Cost-effective and permissible tunneling can occur only if ground movement prediction is refined to accommodate changes in both the urban environment and tunneling technology. As cities age, tunnels are being installed closer to existing structures and in increasingly complicated belowground conditions. The reality of stacked tunnels, abandoned facilities, and more extensive use of underground space raises the question of whether relationships derived for single open-shield tunnels in free-field conditions can adequately predict ground movement for modern tunneling techniques with more complicated site conditions. Traditional empirical methods to predict maximum surface settlements and the percentage of lost ground for paired tunnels of the new Austrian tunneling method (NATM) in noncohesive soils are evaluated. Predictive data are compared with field measurements for grouted and nongrouted sections. Results showed that the estimated maximum settlement values of an NATM tunnel were highly similar to those of an open shield tunnel for both the grouted and ungrouted sections, although in some cases the Gaussian shape significantly underestimated the depth of the settlement trough in the outer 30% to 40%. Grouting substantially altered the amount of settlement. The average percentage of volume of lost ground with grouting was 1.6%, whereas the value was 5.2% where no grouting occurred. The empirical methods typically generated a fairly reasonable set of responses for an NATM tunnel.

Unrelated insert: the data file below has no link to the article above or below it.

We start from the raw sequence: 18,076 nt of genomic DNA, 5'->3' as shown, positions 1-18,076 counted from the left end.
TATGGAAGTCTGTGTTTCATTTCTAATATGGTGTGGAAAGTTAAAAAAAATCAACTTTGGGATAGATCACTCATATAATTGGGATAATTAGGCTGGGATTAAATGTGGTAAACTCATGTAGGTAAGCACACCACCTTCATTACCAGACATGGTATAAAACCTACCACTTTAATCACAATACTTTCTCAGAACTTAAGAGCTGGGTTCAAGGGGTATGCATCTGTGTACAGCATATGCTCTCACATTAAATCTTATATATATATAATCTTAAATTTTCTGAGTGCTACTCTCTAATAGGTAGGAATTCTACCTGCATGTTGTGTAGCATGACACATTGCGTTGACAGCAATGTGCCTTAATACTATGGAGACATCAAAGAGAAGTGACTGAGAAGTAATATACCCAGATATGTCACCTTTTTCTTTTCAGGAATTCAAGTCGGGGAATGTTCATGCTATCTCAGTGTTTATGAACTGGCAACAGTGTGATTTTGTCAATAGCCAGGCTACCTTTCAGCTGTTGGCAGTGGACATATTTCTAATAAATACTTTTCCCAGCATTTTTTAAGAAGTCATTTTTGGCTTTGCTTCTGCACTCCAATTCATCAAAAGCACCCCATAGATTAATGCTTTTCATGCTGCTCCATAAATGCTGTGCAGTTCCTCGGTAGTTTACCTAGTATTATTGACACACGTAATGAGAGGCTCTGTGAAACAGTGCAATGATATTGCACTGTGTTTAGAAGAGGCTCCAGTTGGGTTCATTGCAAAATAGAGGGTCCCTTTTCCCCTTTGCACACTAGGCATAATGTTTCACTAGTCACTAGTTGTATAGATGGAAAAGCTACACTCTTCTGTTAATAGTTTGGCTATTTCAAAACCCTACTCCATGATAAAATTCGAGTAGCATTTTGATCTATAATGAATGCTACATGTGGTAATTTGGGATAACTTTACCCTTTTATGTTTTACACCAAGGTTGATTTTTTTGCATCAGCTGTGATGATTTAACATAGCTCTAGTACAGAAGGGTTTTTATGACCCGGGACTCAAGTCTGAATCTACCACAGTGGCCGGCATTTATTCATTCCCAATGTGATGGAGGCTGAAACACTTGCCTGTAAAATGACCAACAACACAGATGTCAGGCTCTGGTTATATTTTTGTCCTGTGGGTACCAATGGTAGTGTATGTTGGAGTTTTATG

ASJC Scopus subject areas
- Civil and Structural Engineering
- Mechanical Engineering